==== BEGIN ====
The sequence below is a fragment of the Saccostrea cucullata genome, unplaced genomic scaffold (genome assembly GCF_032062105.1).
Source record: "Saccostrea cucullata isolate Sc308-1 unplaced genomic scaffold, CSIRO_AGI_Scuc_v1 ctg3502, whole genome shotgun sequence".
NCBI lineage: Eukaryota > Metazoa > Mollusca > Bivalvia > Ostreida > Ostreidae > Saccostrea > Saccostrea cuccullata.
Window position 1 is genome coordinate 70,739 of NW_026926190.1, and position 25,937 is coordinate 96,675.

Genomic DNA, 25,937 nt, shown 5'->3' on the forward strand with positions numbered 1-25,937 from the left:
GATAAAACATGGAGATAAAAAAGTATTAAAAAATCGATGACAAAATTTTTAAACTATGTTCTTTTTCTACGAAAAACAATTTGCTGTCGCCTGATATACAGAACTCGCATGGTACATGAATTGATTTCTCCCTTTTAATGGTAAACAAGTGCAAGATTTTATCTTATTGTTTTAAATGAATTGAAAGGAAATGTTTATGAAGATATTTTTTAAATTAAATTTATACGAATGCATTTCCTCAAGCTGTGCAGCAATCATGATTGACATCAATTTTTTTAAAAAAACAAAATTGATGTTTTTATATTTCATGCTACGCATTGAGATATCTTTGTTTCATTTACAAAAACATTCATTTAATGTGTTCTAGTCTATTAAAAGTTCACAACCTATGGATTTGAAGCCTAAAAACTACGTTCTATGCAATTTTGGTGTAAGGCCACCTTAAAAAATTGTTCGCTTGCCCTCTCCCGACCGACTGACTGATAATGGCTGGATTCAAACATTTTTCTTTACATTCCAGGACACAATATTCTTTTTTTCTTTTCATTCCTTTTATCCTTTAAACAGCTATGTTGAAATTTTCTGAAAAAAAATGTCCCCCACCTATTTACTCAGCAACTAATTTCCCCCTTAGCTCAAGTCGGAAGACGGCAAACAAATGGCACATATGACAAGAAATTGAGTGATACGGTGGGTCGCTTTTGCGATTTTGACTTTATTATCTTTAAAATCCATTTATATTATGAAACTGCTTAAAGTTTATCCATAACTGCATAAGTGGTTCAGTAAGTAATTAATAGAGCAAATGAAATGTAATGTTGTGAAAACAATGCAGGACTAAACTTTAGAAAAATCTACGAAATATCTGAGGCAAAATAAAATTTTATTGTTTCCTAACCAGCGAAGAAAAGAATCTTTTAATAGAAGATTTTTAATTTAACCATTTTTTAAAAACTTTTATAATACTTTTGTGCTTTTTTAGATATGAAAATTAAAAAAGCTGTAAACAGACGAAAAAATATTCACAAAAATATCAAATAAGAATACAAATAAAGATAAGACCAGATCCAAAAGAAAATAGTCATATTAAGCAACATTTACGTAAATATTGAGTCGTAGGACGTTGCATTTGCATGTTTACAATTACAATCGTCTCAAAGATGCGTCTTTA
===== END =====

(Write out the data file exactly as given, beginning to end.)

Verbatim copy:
The sequence below is a fragment of the Saccostrea cucullata genome, unplaced genomic scaffold (genome assembly GCF_032062105.1).
Source record: "Saccostrea cucullata isolate Sc308-1 unplaced genomic scaffold, CSIRO_AGI_Scuc_v1 ctg3502, whole genome shotgun sequence".
NCBI lineage: Eukaryota > Metazoa > Mollusca > Bivalvia > Ostreida > Ostreidae > Saccostrea > Saccostrea cuccullata.
Window position 1 is genome coordinate 70,739 of NW_026926190.1, and position 25,937 is coordinate 96,675.

Genomic DNA, 25,937 nt, shown 5'->3' on the forward strand with positions numbered 1-25,937 from the left:
GATAAAACATGGAGATAAAAAAGTATTAAAAAATCGATGACAAAATTTTTAAACTATGTTCTTTTTCTACGAAAAACAATTTGCTGTCGCCTGATATACAGAACTCGCATGGTACATGAATTGATTTCTCCCTTTTAATGGTAAACAAGTGCAAGATTTTATCTTATTGTTTTAAATGAATTGAAAGGAAATGTTTATGAAGATATTTTTTAAATTAAATTTATACGAATGCATTTCCTCAAGCTGTGCAGCAATCATGATTGACATCAATTTTTTTAAAAAAACAAAATTGATGTTTTTATATTTCATGCTACGCATTGAGATATCTTTGTTTCATTTACAAAAACATTCATTTAATGTGTTCTAGTCTATTAAAAGTTCACAACCTATGGATTTGAAGCCTAAAAACTACGTTCTATGCAATTTTGGTGTAAGGCCACCTTAAAAAATTGTTCGCTTGCCCTCTCCCGACCGACTGACTGATAATGGCTGGATTCAAACATTTTTCTTTACATTCCAGGACACAATATTCTTTTTTTCTTTTCATTCCTTTTATCCTTTAAACAGCTATGTTGAAATTTTCTGAAAAAAAATGTCCCCCACCTATTTACTCAGCAACTAATTTCCCCCTTAGCTCAAGTCGGAAGACGGCAAACAAATGGCACATATGACAAGAAATTGAGTGATACGGTGGGTCGCTTTTGCGATTTTGACTTTATTATCTTTAAAATCCATTTATATTATGAAACTGCTTAAAGTTTATCCATAACTGCATAAGTGGTTCAGTAAGTAATTAATAGAGCAAATGAAATGTAATGTTGTGAAAACAATGCAGGACTAAACTTTAGAAAAATCTACGAAATATCTGAGGCAAAATAAAATTTTATTGTTTCCTAACCAGCGAAGAAAAGAATCTTTTAATAGAAGATTTTTAATTTAACCATTTTTTAAAAACTTTTATAATACTTTTGTGCTTTTTTAGATATGAAAATTAAAAAAGCTGTAAACAGACGAAAAAATATTCACAAAAATATCAAATAAGAATACAAATAAAGATAAGACCAGATCCAAAAGAAAATAGTCATATTAAGCAACATTTACGTAAATATTGAGTCGTAGGACGTTGCATTTGCATGTTTACAATTACAATCGTCTCAAAGATGCGTCTTTA